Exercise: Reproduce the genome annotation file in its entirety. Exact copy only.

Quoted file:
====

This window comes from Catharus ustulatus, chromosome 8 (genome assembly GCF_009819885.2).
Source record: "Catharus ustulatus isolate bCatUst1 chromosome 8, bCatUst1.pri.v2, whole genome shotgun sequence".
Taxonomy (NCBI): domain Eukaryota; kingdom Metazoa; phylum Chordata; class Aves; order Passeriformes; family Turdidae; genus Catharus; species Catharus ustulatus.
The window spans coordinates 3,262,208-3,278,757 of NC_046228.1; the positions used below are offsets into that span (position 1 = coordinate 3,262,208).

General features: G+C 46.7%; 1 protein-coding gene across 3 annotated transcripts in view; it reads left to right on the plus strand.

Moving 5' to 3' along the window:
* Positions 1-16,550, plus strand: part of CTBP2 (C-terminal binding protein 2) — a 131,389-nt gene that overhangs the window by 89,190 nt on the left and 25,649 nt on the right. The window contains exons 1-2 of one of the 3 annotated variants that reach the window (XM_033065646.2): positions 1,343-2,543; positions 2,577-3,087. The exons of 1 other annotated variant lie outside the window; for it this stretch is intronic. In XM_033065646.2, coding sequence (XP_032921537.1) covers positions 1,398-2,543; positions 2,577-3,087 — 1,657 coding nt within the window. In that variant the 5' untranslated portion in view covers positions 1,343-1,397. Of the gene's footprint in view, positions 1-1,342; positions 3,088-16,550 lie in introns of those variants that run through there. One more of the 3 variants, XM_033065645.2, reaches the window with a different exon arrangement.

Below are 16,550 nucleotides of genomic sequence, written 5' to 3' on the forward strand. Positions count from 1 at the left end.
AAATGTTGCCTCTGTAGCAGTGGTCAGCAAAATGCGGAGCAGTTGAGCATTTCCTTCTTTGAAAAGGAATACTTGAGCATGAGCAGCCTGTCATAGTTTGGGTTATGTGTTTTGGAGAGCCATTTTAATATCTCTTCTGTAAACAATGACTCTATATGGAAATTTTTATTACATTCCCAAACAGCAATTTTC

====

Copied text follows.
This window comes from Catharus ustulatus, chromosome 8 (genome assembly GCF_009819885.2).
Source record: "Catharus ustulatus isolate bCatUst1 chromosome 8, bCatUst1.pri.v2, whole genome shotgun sequence".
Taxonomy (NCBI): domain Eukaryota; kingdom Metazoa; phylum Chordata; class Aves; order Passeriformes; family Turdidae; genus Catharus; species Catharus ustulatus.
The window spans coordinates 3,262,208-3,278,757 of NC_046228.1; the positions used below are offsets into that span (position 1 = coordinate 3,262,208).

General features: G+C 46.7%; 1 protein-coding gene across 3 annotated transcripts in view; it reads left to right on the plus strand.

Moving 5' to 3' along the window:
* Positions 1-16,550, plus strand: part of CTBP2 (C-terminal binding protein 2) — a 131,389-nt gene that overhangs the window by 89,190 nt on the left and 25,649 nt on the right. The window contains exons 1-2 of one of the 3 annotated variants that reach the window (XM_033065646.2): positions 1,343-2,543; positions 2,577-3,087. The exons of 1 other annotated variant lie outside the window; for it this stretch is intronic. In XM_033065646.2, coding sequence (XP_032921537.1) covers positions 1,398-2,543; positions 2,577-3,087 — 1,657 coding nt within the window. In that variant the 5' untranslated portion in view covers positions 1,343-1,397. Of the gene's footprint in view, positions 1-1,342; positions 3,088-16,550 lie in introns of those variants that run through there. One more of the 3 variants, XM_033065645.2, reaches the window with a different exon arrangement.

Below are 16,550 nucleotides of genomic sequence, written 5' to 3' on the forward strand. Positions count from 1 at the left end.
AAATGTTGCCTCTGTAGCAGTGGTCAGCAAAATGCGGAGCAGTTGAGCATTTCCTTCTTTGAAAAGGAATACTTGAGCATGAGCAGCCTGTCATAGTTTGGGTTATGTGTTTTGGAGAGCCATTTTAATATCTCTTCTGTAAACAATGACTCTATATGGAAATTTTTATTACATTCCCAAACAGCAATTTTC